The Silence of Animals: On Progress and Other Modern Myths (John Gray 2013) 
John Gray’s “Silence of Animals” is an attack on humanism. He condemns this widely accepted secular faith as a form of delusional self-flattery... The book consists of three parts. The first deals mainly with the supposed myth of human progress, the second with the disposition of humans to mythologize themselves and the world through fictions; the third proposes an alternative of pure contemplation that just lets the world be. That is the meaning of the title: we are invited to become more like other animals, freed of the perpetual need for commentary, understanding and transcendence.[*]

Animals and War: Confronting the Military-Animal Industrial Complex (Nocella, Salter, & Bentley 2013) 
[T]he first book to examine how nonhuman animals are used for war by military forces. Each chapter delves deeply into modes of nonhuman animal exploitation: as weapons, test subjects, and transportation, and as casualties of war leading to homelessness, starvation, and death. Just when you thought you knew everything about war and the military, this book takes readers further into the machinery of the military industrial complex... an important text in the fields of peace studies and critical animal studies.

Frankenstein's Cat: Cuddling Up to Biotech's Brave New Beasts (Emily Anthes 2013) 
In Frankenstein’s Cat, the journalist Emily Anthes... explores how biotechnology is shaping the future of our furry and feathered friends. As she ventures from bucolic barnyards to a “frozen zoo” where scientists are storing DNA from the planet’s most exotic creatures, she discovers how we can use cloning to protect endangered species, craft prosthetics to save injured animals, and employ genetic engineering to supply farms with disease-resistant livestock... So what does biotechnology really mean for the world’s wild things? And what do our brave new beasts tell us about ourselves?... Anthes highlights both the peril and the promise of our scientific superpowers, taking us on an adventure into a world where our grandest science fiction fantasies are fast becoming reality.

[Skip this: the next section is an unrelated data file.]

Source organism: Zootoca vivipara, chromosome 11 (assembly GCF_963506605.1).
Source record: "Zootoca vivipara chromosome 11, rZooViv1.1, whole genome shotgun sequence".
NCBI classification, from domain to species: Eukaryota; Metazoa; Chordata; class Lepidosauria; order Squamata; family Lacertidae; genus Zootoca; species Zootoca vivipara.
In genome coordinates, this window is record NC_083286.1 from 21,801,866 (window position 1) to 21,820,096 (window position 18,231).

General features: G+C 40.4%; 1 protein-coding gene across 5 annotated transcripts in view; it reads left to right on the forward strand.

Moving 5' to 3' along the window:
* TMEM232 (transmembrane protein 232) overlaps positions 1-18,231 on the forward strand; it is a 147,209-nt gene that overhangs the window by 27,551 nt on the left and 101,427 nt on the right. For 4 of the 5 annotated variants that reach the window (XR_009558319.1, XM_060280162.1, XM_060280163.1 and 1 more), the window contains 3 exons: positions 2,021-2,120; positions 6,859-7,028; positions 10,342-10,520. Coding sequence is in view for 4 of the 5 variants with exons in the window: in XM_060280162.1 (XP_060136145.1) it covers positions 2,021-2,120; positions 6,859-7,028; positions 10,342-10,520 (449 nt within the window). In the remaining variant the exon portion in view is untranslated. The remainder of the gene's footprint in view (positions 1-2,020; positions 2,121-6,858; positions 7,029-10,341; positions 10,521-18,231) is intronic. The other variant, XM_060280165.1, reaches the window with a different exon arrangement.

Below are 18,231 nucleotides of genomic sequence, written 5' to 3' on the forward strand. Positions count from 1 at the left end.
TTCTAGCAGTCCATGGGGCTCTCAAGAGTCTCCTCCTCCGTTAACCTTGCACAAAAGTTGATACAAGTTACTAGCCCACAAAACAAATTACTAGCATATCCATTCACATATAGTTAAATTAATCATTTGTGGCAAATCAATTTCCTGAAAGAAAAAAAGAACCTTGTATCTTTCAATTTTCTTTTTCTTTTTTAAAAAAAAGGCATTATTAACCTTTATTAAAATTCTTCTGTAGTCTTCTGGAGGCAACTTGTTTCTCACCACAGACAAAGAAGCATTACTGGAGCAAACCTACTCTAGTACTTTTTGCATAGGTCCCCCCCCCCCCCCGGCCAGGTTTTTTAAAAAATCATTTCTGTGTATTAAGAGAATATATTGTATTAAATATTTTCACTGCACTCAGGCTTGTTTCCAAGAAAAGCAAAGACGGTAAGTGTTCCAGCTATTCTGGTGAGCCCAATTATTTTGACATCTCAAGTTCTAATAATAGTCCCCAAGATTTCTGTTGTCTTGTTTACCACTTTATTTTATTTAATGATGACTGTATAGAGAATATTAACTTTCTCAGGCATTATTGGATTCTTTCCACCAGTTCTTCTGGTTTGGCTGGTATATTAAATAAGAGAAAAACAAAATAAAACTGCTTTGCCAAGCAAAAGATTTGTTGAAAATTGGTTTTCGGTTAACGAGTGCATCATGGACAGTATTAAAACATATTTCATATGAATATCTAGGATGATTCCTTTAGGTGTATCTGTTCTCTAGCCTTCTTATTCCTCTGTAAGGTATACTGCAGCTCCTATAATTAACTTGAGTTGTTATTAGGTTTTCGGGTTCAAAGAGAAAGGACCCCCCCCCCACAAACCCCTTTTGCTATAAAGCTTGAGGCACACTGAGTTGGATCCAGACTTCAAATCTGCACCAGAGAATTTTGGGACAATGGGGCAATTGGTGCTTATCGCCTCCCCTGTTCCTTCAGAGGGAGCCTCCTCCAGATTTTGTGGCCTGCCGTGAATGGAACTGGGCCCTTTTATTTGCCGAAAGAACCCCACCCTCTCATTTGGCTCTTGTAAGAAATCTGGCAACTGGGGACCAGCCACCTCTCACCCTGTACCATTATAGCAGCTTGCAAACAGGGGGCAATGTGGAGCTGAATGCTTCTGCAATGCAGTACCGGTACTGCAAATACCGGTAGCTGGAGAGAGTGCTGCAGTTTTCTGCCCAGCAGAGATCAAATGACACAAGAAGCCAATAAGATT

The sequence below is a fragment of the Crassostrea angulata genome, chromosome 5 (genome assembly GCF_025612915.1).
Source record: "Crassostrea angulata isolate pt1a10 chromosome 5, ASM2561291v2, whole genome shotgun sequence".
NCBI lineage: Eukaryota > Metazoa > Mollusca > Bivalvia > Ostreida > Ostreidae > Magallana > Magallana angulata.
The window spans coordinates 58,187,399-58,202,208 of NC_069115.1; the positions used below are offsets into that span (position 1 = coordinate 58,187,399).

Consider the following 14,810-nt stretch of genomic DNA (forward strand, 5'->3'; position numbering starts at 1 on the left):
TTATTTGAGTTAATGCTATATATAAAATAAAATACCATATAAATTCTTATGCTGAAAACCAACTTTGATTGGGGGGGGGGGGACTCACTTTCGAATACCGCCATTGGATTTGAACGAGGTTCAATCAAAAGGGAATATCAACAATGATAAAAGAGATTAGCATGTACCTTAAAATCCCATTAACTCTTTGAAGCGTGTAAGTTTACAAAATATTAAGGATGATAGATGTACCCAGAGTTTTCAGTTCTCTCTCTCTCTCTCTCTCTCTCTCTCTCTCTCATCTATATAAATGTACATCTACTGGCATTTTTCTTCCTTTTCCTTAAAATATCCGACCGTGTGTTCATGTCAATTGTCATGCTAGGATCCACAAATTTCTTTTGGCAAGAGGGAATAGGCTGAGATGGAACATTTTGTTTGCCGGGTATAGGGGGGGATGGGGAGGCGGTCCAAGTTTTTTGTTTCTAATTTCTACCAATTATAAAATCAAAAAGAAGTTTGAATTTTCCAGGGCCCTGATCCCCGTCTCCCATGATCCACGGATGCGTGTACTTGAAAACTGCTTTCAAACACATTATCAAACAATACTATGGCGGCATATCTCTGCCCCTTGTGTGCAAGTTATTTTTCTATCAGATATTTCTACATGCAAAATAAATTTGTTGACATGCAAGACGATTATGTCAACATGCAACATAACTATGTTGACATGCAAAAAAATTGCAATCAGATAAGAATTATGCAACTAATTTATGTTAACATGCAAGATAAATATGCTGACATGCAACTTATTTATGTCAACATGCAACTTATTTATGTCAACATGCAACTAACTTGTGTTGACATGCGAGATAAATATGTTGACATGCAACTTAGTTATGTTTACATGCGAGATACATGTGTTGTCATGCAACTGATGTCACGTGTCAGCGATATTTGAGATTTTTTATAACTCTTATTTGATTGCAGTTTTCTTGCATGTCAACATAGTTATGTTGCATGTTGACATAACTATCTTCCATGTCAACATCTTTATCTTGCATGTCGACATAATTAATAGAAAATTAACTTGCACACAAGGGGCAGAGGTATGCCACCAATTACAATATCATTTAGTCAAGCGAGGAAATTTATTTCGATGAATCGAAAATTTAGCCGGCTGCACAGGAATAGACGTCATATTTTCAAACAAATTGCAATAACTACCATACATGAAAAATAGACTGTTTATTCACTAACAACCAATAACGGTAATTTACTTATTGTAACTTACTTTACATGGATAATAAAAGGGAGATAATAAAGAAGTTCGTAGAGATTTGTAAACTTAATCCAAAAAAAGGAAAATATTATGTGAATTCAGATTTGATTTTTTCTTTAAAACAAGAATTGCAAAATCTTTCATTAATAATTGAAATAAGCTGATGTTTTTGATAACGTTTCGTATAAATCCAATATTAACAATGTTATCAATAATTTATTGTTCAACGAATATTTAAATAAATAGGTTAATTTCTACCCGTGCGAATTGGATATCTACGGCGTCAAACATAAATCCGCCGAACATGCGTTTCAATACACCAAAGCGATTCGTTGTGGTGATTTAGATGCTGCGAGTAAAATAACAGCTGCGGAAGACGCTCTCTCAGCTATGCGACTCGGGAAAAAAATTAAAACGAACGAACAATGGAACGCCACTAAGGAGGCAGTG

The Ethics of Species: An Introduction (Ronald Sandler 2012) 
We are causing species to go extinct at extraordinary rates, altering existing species in unprecedented ways, and creating entirely new species. More than ever before, we require an ethic of species to guide our interactions with them. In this book, Ronald L. Sandler examines the value of species and the ethical significance of species boundaries, and discusses what these mean for species preservation in the light of global climate change, species engineering and human enhancement. He argues that species possess several varieties of value, but they are not sacred...

Trash Animals: How We Live with Nature's Filthy, Feral, Invasive, and Unwanted Species (Kelsi Nagi, Philp David Johnson II 2013) 
In Trash Animals, a diverse group of environmental writers explores the natural history of wildlife species deemed filthy, unwanted, invasive, or worthless, highlighting the vexed relationship humans have with such creatures. Each essay focuses on a so-called trash species—gulls, coyotes, carp, cockroaches, magpies, prairie dogs, and lubber grasshoppers, among others—examining the biology and behavior of each in contrast to the assumptions widely held about them... [T]he contributors challenge us to look closely at these animals, to reimagine our ethics of engagement with such wildlife, and to question the violence...

Placing Animals: An Introduction to the Geography of Human-Animal Relations (Julie Urbanik 2012)